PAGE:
Terp Sauce

Terp sauce, sometimes just called “sauce,” is an extraction of cannabinoids with an extremely high level of terpenes. It’s extremely flavorful, and has a gravy-like consistency, although it often contains small granular crystals. The color can range from amber to a soft yellow.

Other Popular Concentrates

butane hash oil - Dr. Dabber

Not all concentrates are made via chemical extraction. In many cases, you can get excellent results with simple physical and temperature-based methods. The process tends to be more involved, and the prices are higher, but many people perceive the product as cleaner.

Dry-Sift Hash

Dry-sift hash is made by physically shaking and sifting dry herb, and selecting only the finest particles. These will be powdered trichomes, along with some fine bits of plant matter. This is kief, the same material you’ll collect in the bottom of a three-level grinder.

To produce hash, the kief is simply pressed into a pellet, sometimes with a bit of resin to make it sticky. It’s possible to dab hash, but it’s more often used for smoking.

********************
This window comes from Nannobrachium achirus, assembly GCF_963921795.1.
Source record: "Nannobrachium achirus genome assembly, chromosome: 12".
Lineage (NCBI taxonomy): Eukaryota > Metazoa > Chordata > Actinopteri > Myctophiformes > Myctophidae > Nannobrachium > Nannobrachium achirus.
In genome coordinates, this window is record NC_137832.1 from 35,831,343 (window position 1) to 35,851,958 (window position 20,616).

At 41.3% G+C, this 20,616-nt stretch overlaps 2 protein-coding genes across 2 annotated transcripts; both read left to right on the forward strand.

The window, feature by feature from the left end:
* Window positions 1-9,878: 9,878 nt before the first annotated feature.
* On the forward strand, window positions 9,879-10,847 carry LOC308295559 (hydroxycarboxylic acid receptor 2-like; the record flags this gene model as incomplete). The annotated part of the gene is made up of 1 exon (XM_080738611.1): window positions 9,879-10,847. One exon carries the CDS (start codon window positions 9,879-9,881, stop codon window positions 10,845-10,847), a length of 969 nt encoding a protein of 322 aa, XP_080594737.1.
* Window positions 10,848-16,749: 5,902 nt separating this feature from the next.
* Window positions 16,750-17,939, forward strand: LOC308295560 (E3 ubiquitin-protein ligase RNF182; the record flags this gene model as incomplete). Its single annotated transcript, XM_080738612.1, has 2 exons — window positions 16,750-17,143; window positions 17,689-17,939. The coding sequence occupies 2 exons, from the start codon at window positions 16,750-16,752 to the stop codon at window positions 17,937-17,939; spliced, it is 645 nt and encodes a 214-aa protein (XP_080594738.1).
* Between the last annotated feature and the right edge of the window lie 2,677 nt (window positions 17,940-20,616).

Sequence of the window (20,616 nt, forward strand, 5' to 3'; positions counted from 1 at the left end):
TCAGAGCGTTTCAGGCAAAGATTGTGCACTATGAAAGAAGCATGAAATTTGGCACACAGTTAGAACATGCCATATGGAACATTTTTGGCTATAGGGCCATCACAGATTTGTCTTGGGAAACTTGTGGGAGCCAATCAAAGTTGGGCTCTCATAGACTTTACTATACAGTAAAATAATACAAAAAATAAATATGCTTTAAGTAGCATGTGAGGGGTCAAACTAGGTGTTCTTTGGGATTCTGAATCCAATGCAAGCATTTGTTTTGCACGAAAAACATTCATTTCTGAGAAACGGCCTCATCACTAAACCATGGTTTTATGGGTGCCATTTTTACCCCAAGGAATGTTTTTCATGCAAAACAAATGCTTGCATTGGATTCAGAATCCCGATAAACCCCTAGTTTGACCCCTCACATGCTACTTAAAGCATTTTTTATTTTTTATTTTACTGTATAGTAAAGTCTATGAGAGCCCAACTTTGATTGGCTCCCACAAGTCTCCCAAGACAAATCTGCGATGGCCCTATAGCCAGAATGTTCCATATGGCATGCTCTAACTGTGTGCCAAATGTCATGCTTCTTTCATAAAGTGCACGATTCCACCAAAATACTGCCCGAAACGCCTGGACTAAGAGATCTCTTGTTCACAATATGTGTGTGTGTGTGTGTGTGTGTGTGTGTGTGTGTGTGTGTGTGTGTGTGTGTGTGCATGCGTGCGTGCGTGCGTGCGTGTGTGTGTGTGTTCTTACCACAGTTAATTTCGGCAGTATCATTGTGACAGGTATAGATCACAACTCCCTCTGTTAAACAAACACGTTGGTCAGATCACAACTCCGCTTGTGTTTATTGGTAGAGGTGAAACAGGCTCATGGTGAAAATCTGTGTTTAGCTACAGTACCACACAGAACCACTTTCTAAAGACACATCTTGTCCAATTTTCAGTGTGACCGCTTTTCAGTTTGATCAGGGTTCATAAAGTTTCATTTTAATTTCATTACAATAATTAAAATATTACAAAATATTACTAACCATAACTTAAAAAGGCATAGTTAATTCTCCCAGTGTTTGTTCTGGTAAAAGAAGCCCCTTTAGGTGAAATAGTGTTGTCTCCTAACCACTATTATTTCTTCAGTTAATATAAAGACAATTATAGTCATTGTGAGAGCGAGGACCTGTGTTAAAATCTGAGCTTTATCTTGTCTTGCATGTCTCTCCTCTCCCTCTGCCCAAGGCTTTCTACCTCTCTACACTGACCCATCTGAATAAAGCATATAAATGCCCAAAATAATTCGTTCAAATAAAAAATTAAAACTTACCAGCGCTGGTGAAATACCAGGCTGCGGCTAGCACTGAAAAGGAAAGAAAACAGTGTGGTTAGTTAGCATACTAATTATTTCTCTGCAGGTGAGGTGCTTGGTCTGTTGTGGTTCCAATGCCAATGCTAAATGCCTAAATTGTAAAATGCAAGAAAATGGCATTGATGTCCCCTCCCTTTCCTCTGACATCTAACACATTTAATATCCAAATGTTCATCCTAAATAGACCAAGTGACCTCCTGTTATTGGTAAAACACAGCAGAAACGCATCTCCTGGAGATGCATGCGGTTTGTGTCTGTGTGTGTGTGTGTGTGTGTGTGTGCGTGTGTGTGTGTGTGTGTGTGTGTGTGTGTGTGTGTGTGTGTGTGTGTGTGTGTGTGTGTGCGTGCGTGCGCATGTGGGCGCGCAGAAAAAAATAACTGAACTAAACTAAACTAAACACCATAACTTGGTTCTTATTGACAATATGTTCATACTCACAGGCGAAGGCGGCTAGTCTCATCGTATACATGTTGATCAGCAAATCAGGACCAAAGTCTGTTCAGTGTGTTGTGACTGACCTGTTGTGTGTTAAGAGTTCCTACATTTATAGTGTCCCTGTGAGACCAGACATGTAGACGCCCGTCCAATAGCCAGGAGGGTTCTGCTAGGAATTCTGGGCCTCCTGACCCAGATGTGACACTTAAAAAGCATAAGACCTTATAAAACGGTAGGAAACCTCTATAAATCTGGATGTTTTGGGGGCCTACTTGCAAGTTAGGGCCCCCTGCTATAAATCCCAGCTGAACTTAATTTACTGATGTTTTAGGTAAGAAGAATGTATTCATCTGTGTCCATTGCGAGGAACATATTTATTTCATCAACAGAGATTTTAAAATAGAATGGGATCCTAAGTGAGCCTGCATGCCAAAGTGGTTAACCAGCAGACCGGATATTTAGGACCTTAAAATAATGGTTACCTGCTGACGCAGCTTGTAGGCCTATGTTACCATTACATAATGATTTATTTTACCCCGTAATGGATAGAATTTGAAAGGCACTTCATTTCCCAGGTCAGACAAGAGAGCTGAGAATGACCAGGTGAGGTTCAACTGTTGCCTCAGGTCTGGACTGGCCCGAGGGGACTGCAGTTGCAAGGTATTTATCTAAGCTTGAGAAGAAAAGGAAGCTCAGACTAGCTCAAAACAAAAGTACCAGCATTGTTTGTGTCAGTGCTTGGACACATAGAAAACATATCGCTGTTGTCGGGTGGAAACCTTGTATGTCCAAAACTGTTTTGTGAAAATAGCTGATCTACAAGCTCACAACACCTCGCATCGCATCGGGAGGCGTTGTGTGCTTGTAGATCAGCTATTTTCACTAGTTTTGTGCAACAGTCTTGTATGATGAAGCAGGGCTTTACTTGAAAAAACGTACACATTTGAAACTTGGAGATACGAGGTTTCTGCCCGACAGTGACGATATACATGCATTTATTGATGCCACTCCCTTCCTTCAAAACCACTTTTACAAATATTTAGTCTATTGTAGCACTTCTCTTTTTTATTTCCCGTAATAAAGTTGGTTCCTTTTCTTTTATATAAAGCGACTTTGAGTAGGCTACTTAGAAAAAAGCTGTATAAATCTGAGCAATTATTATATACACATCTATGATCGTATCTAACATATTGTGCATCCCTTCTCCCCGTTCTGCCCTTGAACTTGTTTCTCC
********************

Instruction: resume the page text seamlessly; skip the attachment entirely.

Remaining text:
Bubble Hash

Bubble hash is a higher grade of hash than dry-sift. Cannabis buds are placed in an ice water bath and left to chill. After a few minutes, the bath is agitated, which breaks off frozen trichomes, while leaving the plant material almost entirely intact. The water is then filtered through multiple mesh bags to remove any remaining plant matter.

There are several grades of hash, depending on the plant matter content. The highest grade is called “full melt,” because it eventually melts away to nothing when it’s consumed.


Rosin is the most popular solventless extract for dabbers. Cannabis buds are pressed between a set of hot metal plates, which are put under extreme pressure. This extracts ail, which cools down and congeals into a tacky resin. In addition to dabbing, rosin is also used in high-potency vape cartridges.

Nug Run vs. Trim Run Wax Concentrates

When the concentrate is prepared, it’s typically prepared with the cannabis buds, known as “nuggets,” or “nugs.” While other parts of the plant have some amount of cannabinoids and terpenes, the vast majority of these are located in the buds. In the nug run, a facility is producing extracts from these high-potency parts of the plant.

Nug run extracts are potent and flavorful. If you’re used to the flavor and overtones of a high-quality herb, this is the only way to dab. These extracts cost more than others, but you’ll notice the difference. This is especially true for everyday dabbers, who are going to want the best quality extract possible.